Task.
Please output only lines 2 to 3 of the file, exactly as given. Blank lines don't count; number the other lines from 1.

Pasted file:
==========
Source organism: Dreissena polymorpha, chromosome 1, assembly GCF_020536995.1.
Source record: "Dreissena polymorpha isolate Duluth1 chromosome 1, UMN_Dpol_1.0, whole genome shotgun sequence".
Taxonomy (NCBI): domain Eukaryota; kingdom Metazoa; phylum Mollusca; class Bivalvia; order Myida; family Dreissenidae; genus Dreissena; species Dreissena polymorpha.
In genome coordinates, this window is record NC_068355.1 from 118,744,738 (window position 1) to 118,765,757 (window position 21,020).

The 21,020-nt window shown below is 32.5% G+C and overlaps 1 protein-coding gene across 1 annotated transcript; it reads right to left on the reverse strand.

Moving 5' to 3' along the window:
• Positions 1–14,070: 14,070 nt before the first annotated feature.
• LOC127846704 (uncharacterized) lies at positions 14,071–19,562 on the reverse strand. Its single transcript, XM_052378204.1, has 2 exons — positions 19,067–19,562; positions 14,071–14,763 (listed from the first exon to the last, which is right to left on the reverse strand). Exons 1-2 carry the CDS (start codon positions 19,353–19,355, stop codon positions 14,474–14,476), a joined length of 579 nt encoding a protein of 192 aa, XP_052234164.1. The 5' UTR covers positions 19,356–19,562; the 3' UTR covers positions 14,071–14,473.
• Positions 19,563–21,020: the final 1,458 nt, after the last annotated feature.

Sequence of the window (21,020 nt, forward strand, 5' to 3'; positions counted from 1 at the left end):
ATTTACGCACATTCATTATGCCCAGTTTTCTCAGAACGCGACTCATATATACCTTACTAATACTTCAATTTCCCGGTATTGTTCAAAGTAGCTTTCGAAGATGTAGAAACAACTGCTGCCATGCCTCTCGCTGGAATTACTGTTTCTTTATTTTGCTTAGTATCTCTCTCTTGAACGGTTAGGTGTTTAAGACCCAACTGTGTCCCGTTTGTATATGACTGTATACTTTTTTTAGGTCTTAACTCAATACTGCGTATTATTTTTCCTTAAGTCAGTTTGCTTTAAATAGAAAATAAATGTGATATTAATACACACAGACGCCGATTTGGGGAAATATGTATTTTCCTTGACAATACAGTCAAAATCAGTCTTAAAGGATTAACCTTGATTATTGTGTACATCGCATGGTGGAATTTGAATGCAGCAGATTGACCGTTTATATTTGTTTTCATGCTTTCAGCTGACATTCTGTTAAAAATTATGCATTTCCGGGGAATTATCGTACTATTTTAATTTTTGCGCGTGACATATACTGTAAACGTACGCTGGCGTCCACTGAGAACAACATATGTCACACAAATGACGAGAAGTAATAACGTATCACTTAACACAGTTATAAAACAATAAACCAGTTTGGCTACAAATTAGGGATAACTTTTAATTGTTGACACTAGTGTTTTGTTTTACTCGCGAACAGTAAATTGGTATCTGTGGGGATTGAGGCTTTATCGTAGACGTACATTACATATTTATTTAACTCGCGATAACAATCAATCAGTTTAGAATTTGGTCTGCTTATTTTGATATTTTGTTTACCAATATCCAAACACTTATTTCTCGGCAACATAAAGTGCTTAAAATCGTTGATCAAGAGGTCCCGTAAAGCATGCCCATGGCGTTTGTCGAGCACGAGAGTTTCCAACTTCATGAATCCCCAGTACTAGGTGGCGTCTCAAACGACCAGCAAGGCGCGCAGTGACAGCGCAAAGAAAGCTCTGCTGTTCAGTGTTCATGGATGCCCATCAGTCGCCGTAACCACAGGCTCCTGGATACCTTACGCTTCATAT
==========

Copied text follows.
Source record: "Dreissena polymorpha isolate Duluth1 chromosome 1, UMN_Dpol_1.0, whole genome shotgun sequence".
Taxonomy (NCBI): domain Eukaryota; kingdom Metazoa; phylum Mollusca; class Bivalvia; order Myida; family Dreissenidae; genus Dreissena; species Dreissena polymorpha.